Practice Relating to Rule 54. Attacks against Objects Indispensable to the Survival of the Civilian Population
Section A. Attacks against objects
In 1998, an ICRC publication entitled “Spared from the Spear” recorded traditional Somali practice in warfare as follows:
The leader … gave out the following instructions which were to be strictly followed:
12. You should leave the cleft-hoofed animals (i.e. cattle, sheep and goats) for the use of weak household members; and if a woman comes to you crying on account of a particular animal, then leave it behind for her.
The publication also described traditional Somali practice as follows:
[A]nimals such as cattle, sheep and goats, donkeys, mules and even burden camels (i.e. those used for transportation), were exempted from looting, since they formed the basic means of subsistence for the weak members of society such as women and children who did not take part in fighting. This was a measure designed to safeguard the general interest of society. In the same way, public utilities and resources which benefited all and belonged to no one in particular were not destroyed during conflict. For example, the setting of fire to bushes or grassy plains, thus destroying the grazing that supports the herds of livestock and the filling up or poisoning of water wells were strongly disapproved of and rarely done, if at all, since the damage resulting therefrom would affect everyone.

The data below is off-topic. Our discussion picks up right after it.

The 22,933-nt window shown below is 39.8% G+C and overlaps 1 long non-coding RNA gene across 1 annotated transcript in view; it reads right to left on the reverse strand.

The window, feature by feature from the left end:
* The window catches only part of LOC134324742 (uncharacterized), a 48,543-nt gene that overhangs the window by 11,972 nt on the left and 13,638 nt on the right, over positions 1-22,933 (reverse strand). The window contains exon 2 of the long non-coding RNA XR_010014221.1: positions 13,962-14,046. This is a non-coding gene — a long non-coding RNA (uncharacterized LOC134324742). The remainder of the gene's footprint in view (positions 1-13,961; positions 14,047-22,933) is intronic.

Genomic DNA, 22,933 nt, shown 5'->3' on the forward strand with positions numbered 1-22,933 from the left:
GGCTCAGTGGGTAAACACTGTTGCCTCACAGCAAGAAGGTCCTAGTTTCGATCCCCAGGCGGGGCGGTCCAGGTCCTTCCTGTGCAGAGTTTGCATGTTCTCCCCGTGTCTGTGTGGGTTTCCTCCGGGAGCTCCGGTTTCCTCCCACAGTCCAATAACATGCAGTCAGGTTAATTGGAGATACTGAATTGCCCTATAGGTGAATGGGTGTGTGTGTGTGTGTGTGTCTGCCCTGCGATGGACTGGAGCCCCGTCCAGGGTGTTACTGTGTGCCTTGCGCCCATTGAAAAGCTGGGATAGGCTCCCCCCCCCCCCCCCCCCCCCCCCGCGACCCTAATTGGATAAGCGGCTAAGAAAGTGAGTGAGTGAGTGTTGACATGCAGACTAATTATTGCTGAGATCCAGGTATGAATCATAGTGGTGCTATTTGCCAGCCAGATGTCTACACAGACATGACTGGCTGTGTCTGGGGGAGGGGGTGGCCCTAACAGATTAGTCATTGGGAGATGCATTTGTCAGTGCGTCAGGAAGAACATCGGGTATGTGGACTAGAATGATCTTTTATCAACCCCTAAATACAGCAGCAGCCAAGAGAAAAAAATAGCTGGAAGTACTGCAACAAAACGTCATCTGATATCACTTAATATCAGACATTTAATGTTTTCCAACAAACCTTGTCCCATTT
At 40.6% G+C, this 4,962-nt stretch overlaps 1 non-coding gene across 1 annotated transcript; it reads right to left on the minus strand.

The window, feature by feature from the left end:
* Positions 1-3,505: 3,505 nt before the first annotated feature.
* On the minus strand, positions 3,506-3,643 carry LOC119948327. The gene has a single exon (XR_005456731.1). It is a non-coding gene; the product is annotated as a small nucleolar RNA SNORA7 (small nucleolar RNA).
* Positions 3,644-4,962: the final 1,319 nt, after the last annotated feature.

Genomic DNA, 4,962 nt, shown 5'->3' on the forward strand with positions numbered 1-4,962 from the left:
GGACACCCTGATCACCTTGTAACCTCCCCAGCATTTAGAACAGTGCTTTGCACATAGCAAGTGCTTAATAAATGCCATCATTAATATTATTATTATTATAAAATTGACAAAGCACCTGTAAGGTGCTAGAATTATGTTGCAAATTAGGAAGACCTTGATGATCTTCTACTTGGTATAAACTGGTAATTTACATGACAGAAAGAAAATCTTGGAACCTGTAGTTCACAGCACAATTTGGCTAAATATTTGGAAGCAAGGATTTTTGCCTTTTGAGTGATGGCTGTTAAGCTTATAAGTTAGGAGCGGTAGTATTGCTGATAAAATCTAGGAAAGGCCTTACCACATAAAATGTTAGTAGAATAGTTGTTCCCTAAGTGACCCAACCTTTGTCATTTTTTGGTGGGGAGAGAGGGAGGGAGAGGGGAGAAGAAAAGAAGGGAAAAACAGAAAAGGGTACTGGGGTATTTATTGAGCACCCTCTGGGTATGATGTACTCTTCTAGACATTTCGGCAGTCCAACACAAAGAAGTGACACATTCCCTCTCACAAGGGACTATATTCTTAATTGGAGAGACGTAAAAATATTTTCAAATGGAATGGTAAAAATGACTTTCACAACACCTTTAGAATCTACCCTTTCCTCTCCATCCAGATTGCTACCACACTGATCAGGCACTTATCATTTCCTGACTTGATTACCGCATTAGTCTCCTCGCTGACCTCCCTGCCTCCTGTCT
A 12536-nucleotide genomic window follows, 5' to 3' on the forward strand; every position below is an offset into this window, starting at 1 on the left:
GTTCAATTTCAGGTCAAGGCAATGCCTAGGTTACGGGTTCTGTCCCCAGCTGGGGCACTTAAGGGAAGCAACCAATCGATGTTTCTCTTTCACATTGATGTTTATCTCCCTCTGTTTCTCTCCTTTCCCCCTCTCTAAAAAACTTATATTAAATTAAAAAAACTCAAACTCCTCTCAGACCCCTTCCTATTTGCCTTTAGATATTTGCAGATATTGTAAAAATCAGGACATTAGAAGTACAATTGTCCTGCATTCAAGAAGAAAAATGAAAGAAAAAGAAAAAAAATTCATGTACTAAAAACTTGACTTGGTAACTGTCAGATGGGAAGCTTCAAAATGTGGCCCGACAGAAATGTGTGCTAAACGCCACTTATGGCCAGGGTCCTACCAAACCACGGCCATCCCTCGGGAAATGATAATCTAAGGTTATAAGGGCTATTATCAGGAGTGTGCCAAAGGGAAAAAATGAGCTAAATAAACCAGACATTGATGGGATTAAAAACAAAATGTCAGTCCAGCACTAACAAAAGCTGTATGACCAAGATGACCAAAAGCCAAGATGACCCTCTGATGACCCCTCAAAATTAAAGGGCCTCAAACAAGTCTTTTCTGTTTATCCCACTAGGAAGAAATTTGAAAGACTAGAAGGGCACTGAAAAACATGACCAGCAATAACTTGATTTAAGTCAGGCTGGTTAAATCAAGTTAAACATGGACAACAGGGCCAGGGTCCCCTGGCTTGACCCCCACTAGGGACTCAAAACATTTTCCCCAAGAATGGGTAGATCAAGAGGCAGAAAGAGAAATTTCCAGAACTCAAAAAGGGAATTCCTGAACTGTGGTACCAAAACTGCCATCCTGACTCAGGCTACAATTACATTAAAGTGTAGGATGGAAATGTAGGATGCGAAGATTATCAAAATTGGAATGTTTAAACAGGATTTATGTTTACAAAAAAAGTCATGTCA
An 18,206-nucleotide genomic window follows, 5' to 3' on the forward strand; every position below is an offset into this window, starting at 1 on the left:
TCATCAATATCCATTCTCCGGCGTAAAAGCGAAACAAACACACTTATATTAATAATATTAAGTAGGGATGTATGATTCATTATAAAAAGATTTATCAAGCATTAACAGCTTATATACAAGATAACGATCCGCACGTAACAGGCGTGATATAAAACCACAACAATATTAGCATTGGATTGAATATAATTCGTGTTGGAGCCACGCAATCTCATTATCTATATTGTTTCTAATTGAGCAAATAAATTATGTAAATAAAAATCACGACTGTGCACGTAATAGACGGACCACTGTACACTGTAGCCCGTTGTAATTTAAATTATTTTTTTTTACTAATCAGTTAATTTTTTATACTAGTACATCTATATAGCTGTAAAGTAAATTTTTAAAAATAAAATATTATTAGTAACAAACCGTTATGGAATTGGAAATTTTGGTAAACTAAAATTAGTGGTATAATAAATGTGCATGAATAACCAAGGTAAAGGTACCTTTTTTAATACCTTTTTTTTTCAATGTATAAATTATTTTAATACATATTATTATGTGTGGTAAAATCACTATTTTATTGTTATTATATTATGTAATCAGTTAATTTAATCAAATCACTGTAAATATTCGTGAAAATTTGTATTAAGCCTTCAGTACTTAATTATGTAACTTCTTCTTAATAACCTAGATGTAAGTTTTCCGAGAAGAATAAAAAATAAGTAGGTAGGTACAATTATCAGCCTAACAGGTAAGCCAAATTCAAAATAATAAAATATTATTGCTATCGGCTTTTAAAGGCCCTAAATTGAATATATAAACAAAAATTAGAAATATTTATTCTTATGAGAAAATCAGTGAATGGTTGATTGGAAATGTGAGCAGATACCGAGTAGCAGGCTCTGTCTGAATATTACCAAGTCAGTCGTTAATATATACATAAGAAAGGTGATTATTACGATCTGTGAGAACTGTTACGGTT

The burning of crops and the destruction of fruit trees were also unacceptable. Likewise, it was forbidden to randomly kill livestock and to slaughter female animals in general and pregnant ones in particular, unless compelled to do so by absolute necessity.
Such restrictions were based on the traditional view that fighting should be confined to men and that society and the resources essential to its sustenance should be preserved and protected.
In 2011, in its comments on the concluding observations of the Human Rights Council concerning Somalia’s report, the Transitional Federal Government of Somalia referred to “Spared from the Spear” as its “own Geneva Conventions”:
In times of hostilities, the Biri-Ma-Geydo
(Spared from the Spear), i.e. Somalia’s own “Geneva Conventions”[,] which existed long before the adoption of the Hague and Geneva Conventions, mitigated and regulated the conduct of clan hostilities and the treatment of immune groups.